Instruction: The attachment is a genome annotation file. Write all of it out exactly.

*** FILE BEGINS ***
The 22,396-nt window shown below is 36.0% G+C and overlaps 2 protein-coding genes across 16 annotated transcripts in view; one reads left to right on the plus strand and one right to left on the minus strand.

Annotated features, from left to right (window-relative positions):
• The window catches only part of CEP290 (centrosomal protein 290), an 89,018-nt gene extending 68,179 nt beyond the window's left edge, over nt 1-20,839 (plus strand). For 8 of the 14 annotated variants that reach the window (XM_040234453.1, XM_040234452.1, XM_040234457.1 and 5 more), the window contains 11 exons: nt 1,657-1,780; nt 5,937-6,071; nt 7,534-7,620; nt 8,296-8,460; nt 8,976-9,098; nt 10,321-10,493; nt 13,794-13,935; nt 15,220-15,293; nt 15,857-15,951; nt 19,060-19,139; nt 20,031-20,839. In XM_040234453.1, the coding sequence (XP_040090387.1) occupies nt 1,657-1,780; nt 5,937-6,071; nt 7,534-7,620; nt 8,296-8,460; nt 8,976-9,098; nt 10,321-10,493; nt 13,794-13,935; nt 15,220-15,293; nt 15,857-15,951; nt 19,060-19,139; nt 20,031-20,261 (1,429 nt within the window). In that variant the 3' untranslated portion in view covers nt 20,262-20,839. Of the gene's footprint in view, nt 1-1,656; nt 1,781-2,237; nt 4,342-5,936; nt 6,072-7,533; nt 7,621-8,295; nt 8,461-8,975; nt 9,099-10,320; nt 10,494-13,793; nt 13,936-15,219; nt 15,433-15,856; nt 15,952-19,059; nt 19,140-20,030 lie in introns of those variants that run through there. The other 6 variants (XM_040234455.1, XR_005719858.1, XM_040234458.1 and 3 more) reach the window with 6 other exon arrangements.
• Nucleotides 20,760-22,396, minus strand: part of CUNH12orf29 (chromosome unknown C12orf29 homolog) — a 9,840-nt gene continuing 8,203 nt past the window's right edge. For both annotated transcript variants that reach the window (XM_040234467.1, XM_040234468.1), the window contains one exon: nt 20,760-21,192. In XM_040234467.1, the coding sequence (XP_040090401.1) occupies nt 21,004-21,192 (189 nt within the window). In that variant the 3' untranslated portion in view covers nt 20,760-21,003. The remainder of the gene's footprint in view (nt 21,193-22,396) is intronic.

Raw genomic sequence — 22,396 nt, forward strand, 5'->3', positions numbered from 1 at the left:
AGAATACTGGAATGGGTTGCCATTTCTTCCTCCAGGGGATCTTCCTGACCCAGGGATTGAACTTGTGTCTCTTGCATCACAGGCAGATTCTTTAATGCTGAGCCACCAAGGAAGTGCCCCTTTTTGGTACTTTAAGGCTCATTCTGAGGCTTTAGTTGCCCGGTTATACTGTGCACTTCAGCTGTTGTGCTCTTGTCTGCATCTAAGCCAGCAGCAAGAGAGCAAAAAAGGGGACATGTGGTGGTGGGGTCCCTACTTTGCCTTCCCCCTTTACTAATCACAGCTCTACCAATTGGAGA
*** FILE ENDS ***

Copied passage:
The 22,396-nt window shown below is 36.0% G+C and overlaps 2 protein-coding genes across 16 annotated transcripts in view; one reads left to right on the plus strand and one right to left on the minus strand.

Annotated features, from left to right (window-relative positions):
• The window catches only part of CEP290 (centrosomal protein 290), an 89,018-nt gene extending 68,179 nt beyond the window's left edge, over nt 1-20,839 (plus strand). For 8 of the 14 annotated variants that reach the window (XM_040234453.1, XM_040234452.1, XM_040234457.1 and 5 more), the window contains 11 exons: nt 1,657-1,780; nt 5,937-6,071; nt 7,534-7,620; nt 8,296-8,460; nt 8,976-9,098; nt 10,321-10,493; nt 13,794-13,935; nt 15,220-15,293; nt 15,857-15,951; nt 19,060-19,139; nt 20,031-20,839. In XM_040234453.1, the coding sequence (XP_040090387.1) occupies nt 1,657-1,780; nt 5,937-6,071; nt 7,534-7,620; nt 8,296-8,460; nt 8,976-9,098; nt 10,321-10,493; nt 13,794-13,935; nt 15,220-15,293; nt 15,857-15,951; nt 19,060-19,139; nt 20,031-20,261 (1,429 nt within the window). In that variant the 3' untranslated portion in view covers nt 20,262-20,839. Of the gene's footprint in view, nt 1-1,656; nt 1,781-2,237; nt 4,342-5,936; nt 6,072-7,533; nt 7,621-8,295; nt 8,461-8,975; nt 9,099-10,320; nt 10,494-13,793; nt 13,936-15,219; nt 15,433-15,856; nt 15,952-19,059; nt 19,140-20,030 lie in introns of those variants that run through there. The other 6 variants (XM_040234455.1, XR_005719858.1, XM_040234458.1 and 3 more) reach the window with 6 other exon arrangements.
• Nucleotides 20,760-22,396, minus strand: part of CUNH12orf29 (chromosome unknown C12orf29 homolog) — a 9,840-nt gene continuing 8,203 nt past the window's right edge. For both annotated transcript variants that reach the window (XM_040234467.1, XM_040234468.1), the window contains one exon: nt 20,760-21,192. In XM_040234467.1, the coding sequence (XP_040090401.1) occupies nt 21,004-21,192 (189 nt within the window). In that variant the 3' untranslated portion in view covers nt 20,760-21,003. The remainder of the gene's footprint in view (nt 21,193-22,396) is intronic.

Raw genomic sequence — 22,396 nt, forward strand, 5'->3', positions numbered from 1 at the left:
AGAATACTGGAATGGGTTGCCATTTCTTCCTCCAGGGGATCTTCCTGACCCAGGGATTGAACTTGTGTCTCTTGCATCACAGGCAGATTCTTTAATGCTGAGCCACCAAGGAAGTGCCCCTTTTTGGTACTTTAAGGCTCATTCTGAGGCTTTAGTTGCCCGGTTATACTGTGCACTTCAGCTGTTGTGCTCTTGTCTGCATCTAAGCCAGCAGCAAGAGAGCAAAAAAGGGGACATGTGGTGGTGGGGTCCCTACTTTGCCTTCCCCCTTTACTAATCACAGCTCTACCAATTGGAGA